“The argument that there’s too many shops in Massachusetts has no bearing on what it costs to run a business in Massachusetts,” he said. “If there were fewer shops, the cost to run those businesses — heat, insurance, property taxes, everything else making Massachusetts be the fifth highest [state] in the country to run a business — would not change. We would still need to have a fair and equitable rate of reimbursement that would allow for being compensated enough to cover those costs and the increase associated with them.
“And the insurance industry is one of those costs that shops are absorbing all the time – their liability insurance, worker’s comp insurance, all for the same labor rate,” he added.
Papageorg addressed the prevailing rate issue during a back-and-forth with fellow commission member Michael Nastari of Mapfre Insurance, who asserted that some repair shops are willing to do work for car rental companies at a lower labor rate than insurers pay.
“You get a benefit by having shops work at a discount, and then you try to impose that discount on other shops,” Papageorg said. “You…force non-referral, non-program shops to work at a labor rate.”
“We heard from one shop out in the western part of the state, which, you know, if you use the geographical definition, there’s no [other shops] near her, yet she’s constantly being forced to work at a labor rate that does not make any sense,” he said. “The shops closest to her [in neighboring New York and Connecticut] are getting $55 an hour. Then why isn’t your company in particular willing to negotiate?”
Papageorg urged the commission to view the issue “from a common sense standpoint,” rather than through the interpretation of statistics.
Addressing Stark, he said, “I’m asking you specifically, are you thinking that it makes sense that since 1988, to today, a rate of reimbursement taking into account all the cost and increase in doing business here in Massachusetts, has increased a grand total of $10 per hour? Does that make sense to you?”
“I disagree with the premise of your question,” Stark answered.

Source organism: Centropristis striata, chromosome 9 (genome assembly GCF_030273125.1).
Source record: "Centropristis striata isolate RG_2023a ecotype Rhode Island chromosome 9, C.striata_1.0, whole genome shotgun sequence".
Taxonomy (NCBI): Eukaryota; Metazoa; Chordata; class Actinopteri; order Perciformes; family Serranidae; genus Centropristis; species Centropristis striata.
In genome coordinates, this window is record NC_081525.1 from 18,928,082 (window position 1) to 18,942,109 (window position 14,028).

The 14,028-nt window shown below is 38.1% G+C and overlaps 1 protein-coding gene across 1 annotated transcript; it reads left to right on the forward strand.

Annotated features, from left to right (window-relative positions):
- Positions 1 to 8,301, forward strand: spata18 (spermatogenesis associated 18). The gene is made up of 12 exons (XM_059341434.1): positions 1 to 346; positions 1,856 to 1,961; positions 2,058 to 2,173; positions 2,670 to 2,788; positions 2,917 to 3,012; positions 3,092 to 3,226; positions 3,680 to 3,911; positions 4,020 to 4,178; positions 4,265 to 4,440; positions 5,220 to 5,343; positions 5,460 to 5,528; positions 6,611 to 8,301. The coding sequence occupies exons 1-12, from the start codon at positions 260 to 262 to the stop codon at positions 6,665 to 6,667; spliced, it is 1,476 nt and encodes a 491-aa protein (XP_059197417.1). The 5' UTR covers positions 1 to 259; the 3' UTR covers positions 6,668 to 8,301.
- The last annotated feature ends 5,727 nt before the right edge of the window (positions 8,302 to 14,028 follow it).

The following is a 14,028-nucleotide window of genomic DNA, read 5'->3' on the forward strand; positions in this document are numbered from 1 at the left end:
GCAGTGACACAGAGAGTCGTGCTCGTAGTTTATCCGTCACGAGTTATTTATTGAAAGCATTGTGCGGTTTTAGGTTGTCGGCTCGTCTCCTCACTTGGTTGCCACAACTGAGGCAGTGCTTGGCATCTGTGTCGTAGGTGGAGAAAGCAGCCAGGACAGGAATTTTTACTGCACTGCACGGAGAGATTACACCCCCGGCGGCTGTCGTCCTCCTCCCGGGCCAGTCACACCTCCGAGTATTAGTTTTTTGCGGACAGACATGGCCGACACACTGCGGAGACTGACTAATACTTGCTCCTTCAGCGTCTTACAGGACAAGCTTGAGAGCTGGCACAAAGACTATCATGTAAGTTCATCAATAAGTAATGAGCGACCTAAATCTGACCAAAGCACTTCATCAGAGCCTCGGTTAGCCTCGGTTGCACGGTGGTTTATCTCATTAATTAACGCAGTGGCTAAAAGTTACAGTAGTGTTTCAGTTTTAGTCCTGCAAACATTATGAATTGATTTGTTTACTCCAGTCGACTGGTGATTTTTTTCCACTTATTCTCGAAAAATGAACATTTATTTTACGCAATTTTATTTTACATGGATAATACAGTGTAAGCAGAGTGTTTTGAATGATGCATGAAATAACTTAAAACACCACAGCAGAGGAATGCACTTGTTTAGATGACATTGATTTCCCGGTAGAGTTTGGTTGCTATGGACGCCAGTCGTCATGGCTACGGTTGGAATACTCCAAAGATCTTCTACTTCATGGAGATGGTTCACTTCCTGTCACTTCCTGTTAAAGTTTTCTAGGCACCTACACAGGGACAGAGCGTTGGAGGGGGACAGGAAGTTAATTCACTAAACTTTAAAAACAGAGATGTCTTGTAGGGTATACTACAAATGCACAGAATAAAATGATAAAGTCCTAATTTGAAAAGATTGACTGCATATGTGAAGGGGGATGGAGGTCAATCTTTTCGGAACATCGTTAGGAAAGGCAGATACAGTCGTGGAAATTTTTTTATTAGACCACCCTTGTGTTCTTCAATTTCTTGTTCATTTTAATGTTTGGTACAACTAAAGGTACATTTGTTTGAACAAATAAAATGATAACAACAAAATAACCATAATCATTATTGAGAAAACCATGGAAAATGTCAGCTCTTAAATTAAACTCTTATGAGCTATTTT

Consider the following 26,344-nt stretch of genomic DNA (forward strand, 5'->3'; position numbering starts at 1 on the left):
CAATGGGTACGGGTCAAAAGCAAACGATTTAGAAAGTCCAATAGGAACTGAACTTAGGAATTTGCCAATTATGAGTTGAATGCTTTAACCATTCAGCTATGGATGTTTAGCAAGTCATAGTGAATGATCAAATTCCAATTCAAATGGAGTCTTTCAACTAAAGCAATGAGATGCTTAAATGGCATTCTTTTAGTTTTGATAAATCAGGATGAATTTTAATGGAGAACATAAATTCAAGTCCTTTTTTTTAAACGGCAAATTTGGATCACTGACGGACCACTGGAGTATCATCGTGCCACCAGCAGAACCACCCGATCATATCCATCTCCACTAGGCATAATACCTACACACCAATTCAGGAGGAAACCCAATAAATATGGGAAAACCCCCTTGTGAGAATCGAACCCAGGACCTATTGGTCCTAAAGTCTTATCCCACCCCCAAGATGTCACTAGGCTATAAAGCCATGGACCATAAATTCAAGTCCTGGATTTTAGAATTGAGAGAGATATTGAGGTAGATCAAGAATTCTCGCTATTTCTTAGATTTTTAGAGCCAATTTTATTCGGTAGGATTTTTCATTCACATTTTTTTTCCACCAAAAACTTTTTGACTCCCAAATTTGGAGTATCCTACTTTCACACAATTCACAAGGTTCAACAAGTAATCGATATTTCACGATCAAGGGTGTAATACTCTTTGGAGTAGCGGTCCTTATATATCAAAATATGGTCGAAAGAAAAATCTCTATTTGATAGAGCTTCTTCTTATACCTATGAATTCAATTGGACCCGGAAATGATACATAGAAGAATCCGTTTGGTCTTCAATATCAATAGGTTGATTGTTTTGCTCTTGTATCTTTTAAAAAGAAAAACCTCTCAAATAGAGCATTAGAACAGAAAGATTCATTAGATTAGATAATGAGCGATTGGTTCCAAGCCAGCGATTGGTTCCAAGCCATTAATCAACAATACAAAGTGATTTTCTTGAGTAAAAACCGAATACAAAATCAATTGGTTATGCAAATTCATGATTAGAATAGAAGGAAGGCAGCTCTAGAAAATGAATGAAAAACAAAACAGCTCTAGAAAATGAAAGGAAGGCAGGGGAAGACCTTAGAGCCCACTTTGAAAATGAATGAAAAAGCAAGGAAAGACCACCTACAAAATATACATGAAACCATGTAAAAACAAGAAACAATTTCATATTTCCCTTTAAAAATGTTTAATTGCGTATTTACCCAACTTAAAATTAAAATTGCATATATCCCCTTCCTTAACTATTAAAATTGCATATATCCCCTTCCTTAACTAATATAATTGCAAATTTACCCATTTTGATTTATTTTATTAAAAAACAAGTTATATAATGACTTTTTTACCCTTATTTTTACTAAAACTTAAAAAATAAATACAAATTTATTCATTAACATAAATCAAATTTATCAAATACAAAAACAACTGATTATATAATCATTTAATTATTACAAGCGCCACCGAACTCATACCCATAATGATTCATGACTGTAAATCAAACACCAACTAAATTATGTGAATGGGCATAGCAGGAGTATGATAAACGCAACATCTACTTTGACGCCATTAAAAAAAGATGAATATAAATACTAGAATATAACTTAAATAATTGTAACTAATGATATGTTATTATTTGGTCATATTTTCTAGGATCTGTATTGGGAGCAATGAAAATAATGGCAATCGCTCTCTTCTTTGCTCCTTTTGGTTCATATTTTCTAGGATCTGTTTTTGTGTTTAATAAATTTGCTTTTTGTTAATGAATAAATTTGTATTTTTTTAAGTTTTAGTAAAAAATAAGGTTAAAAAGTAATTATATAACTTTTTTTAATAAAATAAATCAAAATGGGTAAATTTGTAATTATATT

“It’s a simple yes or no, Mr. Stark,” Papageorg continued. “Do you think that that rate of increase across 34 years, when you take into account all the other increases that have taken place in Massachusetts and all the other states, makes any sense whatsoever?”
“Again, I’m going to go back to when we think about the total labor cost that is adjusted,” Stark replied. “This is — we have to look at this holistically. We have to look at this as, what are the insurers saying as they would see it in other regions and other states and yes, that number fluctuates between our states, amongst our neighbors. We are not the lowest, even in this region, in terms of the total labor cost.
“And so when you look at that, when you look at the last four years alone, an increase of 10% over that time, that is significant. So I’m not just going to say that, you know, taking labor rate by itself. There are ways that that’s not calculating the total labor cost of what is going into each of those estimates.”
“I just want to point out that Mr. Stark keeps using the word ‘holistic,’” Papageorg said. “You know, you’re using a holistic approach, you’re gonna kill this industry. You’ve already started killing this industry.”
The commission plans to hold a second remote hearing on the bill. The date and time have not yet been decided, the commission’s co-chair, state Rep. James Murphy, said.
Video recording of the first public hearing held by the Special Commission on Auto Body Labor Rates
Featured image: Christopher Stark, executive director of the Massachusetts Insurance Federation. (Screen capture via Massachusetts Legislature website)
Evangelos “Lucky” Papageorg, executive director of the Alliance of Automotive Service Providers of Massachusetts. (Screen capture via Massachusetts Legislature website)